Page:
Stephen Abram has a short post today about the semantic web, linking to a post over at ReadWriteWeb. What is most interesting about this post though is not Stephen’s post (sorry Stephen!) but the comment left below it by Mark Andews. In part, Andrew says -

We’re so far behind the curve that, by the time we get some sense of Web 3.0 it will already have been surpassed. I wonder if we in LibraryLand are even aware that the Singularity is near?

As I mention in the About page of this blog, much of the technologies that are a part of the semantic web or web 3.0 really aren’t new, and the URL to the W3C’s Semantic Web Activity says it all - 2001. So in that sense, I agree with Mark. Librarians have often been behind the 8-ball, but equally they’ve been incredibly innovative but unknown outside of libraries.

But why is it that libraries are perceived to be behind the times when it comes to technological development that we can and should be in integral part of? There’s a number of possibilities to speculate about -

Libraries are (rightly) focused on services

Until now, outside of enterprises and large scale computing, the sematic web has not really been aimed at the end user. It’s only been in the last few months that sites like Twine and Freebase have emerged, and they’re still very much beta. Now that services are starting to emerge, perhaps we will see more development in libraries. Of course, Talis have been working steadily on this for some time.

There’s not enough labs in libraries

Often in libraries, we don’t really know what others are developing or thinking about until we see the finished product. And that might be an unveiling of a new product at a conference, or a blog post. And that might be a year or more after the library started developing that new service or technology. Some libraries are now taking the great step of setting up library labs where they share development work. I think this fosters a good sense of creativity and friendly competition “hey, they’re working on mashups, maybe we should look at that too!” Networking with other librarians and sharing developments is one thing, but opening up your development process and documentation is another entirely. Here are a few good examples -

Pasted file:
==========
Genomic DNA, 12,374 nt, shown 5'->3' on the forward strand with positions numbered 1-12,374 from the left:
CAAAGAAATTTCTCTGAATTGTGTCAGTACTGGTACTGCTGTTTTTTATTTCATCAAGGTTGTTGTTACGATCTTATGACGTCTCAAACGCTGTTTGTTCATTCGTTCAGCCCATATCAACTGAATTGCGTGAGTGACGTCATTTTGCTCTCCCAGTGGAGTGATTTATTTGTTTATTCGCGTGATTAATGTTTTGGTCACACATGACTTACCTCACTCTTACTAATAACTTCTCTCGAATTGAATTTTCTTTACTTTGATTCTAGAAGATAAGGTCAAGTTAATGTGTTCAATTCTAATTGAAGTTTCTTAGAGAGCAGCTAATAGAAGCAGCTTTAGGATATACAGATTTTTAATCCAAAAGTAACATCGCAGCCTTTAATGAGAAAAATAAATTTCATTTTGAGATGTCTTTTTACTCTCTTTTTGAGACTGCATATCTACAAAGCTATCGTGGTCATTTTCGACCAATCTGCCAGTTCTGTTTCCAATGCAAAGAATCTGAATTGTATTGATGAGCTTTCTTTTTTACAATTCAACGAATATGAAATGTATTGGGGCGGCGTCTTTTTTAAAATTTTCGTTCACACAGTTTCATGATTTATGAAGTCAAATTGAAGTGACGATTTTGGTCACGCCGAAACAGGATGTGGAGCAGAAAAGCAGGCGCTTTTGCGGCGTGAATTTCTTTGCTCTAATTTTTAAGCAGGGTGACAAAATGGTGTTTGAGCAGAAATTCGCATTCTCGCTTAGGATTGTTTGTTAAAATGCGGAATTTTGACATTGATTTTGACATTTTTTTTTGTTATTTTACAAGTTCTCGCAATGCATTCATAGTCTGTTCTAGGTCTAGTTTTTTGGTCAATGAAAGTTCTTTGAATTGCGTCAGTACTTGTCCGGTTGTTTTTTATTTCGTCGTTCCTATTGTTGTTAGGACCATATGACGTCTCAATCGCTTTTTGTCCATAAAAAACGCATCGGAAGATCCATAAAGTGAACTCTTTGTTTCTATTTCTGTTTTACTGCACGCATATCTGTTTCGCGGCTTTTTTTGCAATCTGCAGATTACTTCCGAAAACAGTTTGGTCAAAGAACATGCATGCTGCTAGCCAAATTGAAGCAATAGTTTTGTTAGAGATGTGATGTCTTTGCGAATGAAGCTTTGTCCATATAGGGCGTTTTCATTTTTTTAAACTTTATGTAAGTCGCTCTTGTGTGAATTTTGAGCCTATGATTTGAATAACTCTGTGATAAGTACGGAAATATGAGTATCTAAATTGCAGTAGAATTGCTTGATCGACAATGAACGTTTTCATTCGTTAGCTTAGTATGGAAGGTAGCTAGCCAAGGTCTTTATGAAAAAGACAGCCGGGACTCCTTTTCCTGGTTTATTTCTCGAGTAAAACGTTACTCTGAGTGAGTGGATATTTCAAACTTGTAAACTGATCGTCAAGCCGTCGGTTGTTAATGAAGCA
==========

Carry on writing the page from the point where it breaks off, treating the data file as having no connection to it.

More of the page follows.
National Library of Australia Library Lab - their lab focuses on using Lucene for bibliographic data
NYPL Labs - “process behind the products”
and many more

We need better consortia?

While libraries can do a lot on their own on the local level, there’s an obvious need to be involved at a higher level where more people and more resources accelerates development. But who would do this? OCLC? Or is there a better way (surely there is)? Maybe getting together with non-librarians more regularly? Check out the listing for semantic web at meetup.com and see if there is a group near you.

Whatever the reason, while it’s taken a while for libraries to investigate the semantic web, interest and discussion about it is definitely increasing, so it surely won’t be long before we start to see some semantic-based library services.